Tuesday, February 12, 2013
Rehabilitating Arius (Part Two): Trinity, Time & Language
From the one unoriginate Father the Logos (Son) is begotten and the Spirit proceeds eternally, or so goes the orthodox understanding of the immanent Trinity (i.e. the interior life of the Godhead). Yet both "begetting" and "proceeding" imply time and motion, meaningless concepts from an eternal frame of reference. Hence, linguistically speaking, Arius was correct: sons are begotten of fathers in time, necessitating a distinct terminus a quo -- a beginning. Similarly, to "proceed from" or to be "sent forth from" implies movement and progression from a distinct point of origin.
The problem of finding a coherent language to describe the immanent Trinity was apparent from the first controversies of the church. The Arians, in attempting to prove the creaturely nature of the Son, posed the question of whether God begat the Logos out of necessity (i.e. by nature) or out of volition (i.e. by will). If by nature then, they reasoned, the Father could not be said to have begotten the Son willingly, but rather out of necessity (out of compulsion of nature), which mitigated the freedom of God and compromised the simplicity of God -- in other words, making God less than God. If, however, God willed the existence (the begetting) of the Logos then the Arian aphorism was correct: "There was a time when he was not," ergo the Logos was a creature.
The orthodox response was twofold; firstly, they countered that what pertains to the necessity of nature in the creaturely realm does not apply to the Eternal. On this point, the orthodox would have done well simply to rest their case. But they went further to contend that indeed God does beget by nature -- hence, eternally -- but not in any way that would conflict with or contradict his willingness to beget. In other words it is of God's nature to beget and he does so willingly; and since nature is a prior consideration to volition the principle of the causation of the Son was upheld to be the divine nature not the divine will.
The foregoing brief summary hardly does justice to the tediousness of the arguments involved, though it is enough to show how superfluous it is to attempt saying anything about the mystery of the interior life of the God; that is, apart from the self-communication of God in history! Indeed, Karl Rahner's Grundaxiom rings true: "The economic Trinity is the immanent Trinity, and the immanent Trinity is the economic Trinity." In other words, there is no Trinity, at least not one about which we can speak coherently, apart from the oikomenos (the economy) wherein God communicates God-self to human experience within human experience.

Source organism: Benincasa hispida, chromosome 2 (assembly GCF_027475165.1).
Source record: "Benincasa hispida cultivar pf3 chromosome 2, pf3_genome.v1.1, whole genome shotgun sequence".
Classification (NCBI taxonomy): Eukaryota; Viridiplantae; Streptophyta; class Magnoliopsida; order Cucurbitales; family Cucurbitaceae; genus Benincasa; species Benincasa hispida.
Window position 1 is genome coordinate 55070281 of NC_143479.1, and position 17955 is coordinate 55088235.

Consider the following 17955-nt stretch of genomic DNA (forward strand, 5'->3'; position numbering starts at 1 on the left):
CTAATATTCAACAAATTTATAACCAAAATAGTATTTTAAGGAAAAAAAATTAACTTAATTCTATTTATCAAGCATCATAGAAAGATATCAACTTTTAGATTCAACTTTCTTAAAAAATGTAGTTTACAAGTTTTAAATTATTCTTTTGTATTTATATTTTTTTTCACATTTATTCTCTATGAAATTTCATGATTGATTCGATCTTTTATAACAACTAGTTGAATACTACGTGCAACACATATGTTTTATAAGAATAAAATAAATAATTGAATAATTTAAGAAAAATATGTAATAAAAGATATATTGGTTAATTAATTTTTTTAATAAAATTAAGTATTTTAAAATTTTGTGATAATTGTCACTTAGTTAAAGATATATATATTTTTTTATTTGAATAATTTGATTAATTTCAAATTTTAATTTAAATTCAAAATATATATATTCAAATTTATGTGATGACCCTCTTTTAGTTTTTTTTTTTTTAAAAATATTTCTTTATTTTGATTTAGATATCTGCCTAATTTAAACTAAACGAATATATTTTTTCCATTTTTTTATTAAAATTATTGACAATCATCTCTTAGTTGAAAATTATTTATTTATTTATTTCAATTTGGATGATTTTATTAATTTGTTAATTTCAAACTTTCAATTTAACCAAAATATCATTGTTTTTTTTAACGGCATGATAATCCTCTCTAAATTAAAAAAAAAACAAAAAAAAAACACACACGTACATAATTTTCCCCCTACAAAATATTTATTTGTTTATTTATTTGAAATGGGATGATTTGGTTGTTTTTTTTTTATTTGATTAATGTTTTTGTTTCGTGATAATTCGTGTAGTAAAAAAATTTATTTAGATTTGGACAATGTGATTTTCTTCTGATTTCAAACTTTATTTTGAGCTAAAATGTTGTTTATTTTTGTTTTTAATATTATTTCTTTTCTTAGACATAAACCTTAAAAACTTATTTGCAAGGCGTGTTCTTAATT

"The economic Trinity is the immanent Trinity, and vice versa." In other words, we must be content in our language about God to settle for a grammatical truth (to borrow a concept from Nicholas Lash), that is to say, a referential truth about God in history, rather than a descriptive truth about God as God. For instance, to speak of the Son as homoousios with the Father is not to say anything more than that which pertains to the Father pertains to the Son, except that the Father is not the Son and the Son is not the Father. Homoousios cannot otherwise speak about the divine essence or define what it means to say that the Father, Son and Holy Spirit are three hypostases of that one divine essence. Similarly, to say that the Son is eternally begotten of the Father is merely to refer to the One who was really begotten in history as the revealed Son of the self-revealing God. It is this Trinity, not some immanent Trinity beyond our ken, that is revealed to us and thus becomes the object of our worship.
Theological language serves as boundary and parameter, as pedagogue and teacher; but preeminently it serves as witness. In this sense, it speaks forth referential truth rather than descriptive truth about God, pointing us truly to the God who is worthy of our adoration rather than to a divine specimen subject to our taxonomic investigation. From the standpoint of eternity, nothing descriptive can be said of God that is not, and does not remain, mystery. This does not mean that our language about God is untrue. Rather, it is "true enough," in that it is grounded in divine encounter, and thus constitutes true revelation to human experience within human experience -- that is to say, IN TIME.
Indeed, time is the only realm in which both divine encounter with, and thus true language about, God are possible: "The economic Trinity is the immanent Trinity, and vice versa." This makes it all the more imperative that what we say about God is true, that is, a true witness pointing to (i.e. referring to) the Eternal One who breaks into history and human experience, thus ensuring that our worship and adoration are directed to none other.